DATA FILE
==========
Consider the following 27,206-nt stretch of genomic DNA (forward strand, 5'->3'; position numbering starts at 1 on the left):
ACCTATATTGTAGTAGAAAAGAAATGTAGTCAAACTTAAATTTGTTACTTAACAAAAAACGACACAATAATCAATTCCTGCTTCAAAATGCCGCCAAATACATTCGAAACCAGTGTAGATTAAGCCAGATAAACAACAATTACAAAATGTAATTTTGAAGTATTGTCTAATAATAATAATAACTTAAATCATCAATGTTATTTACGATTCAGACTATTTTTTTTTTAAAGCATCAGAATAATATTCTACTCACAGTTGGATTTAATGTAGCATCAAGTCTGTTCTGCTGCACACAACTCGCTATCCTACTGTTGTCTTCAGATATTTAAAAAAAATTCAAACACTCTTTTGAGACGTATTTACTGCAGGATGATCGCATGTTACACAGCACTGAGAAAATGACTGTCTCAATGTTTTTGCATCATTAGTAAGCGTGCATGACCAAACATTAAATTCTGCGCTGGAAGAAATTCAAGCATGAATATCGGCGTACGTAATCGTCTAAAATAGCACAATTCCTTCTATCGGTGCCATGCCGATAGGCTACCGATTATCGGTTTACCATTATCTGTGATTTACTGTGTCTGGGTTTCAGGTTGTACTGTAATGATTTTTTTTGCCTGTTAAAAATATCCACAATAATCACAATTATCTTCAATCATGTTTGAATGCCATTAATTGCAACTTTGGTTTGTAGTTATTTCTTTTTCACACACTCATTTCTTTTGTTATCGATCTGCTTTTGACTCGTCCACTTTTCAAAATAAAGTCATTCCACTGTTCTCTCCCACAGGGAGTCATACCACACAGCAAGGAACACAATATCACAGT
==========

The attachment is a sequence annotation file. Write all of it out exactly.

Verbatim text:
Consider the following 27,206-nt stretch of genomic DNA (forward strand, 5'->3'; position numbering starts at 1 on the left):
ACCTATATTGTAGTAGAAAAGAAATGTAGTCAAACTTAAATTTGTTACTTAACAAAAAACGACACAATAATCAATTCCTGCTTCAAAATGCCGCCAAATACATTCGAAACCAGTGTAGATTAAGCCAGATAAACAACAATTACAAAATGTAATTTTGAAGTATTGTCTAATAATAATAATAACTTAAATCATCAATGTTATTTACGATTCAGACTATTTTTTTTTTAAAGCATCAGAATAATATTCTACTCACAGTTGGATTTAATGTAGCATCAAGTCTGTTCTGCTGCACACAACTCGCTATCCTACTGTTGTCTTCAGATATTTAAAAAAAATTCAAACACTCTTTTGAGACGTATTTACTGCAGGATGATCGCATGTTACACAGCACTGAGAAAATGACTGTCTCAATGTTTTTGCATCATTAGTAAGCGTGCATGACCAAACATTAAATTCTGCGCTGGAAGAAATTCAAGCATGAATATCGGCGTACGTAATCGTCTAAAATAGCACAATTCCTTCTATCGGTGCCATGCCGATAGGCTACCGATTATCGGTTTACCATTATCTGTGATTTACTGTGTCTGGGTTTCAGGTTGTACTGTAATGATTTTTTTTGCCTGTTAAAAATATCCACAATAATCACAATTATCTTCAATCATGTTTGAATGCCATTAATTGCAACTTTGGTTTGTAGTTATTTCTTTTTCACACACTCATTTCTTTTGTTATCGATCTGCTTTTGACTCGTCCACTTTTCAAAATAAAGTCATTCCACTGTTCTCTCCCACAGGGAGTCATACCACACAGCAAGGAACACAATATCACAGT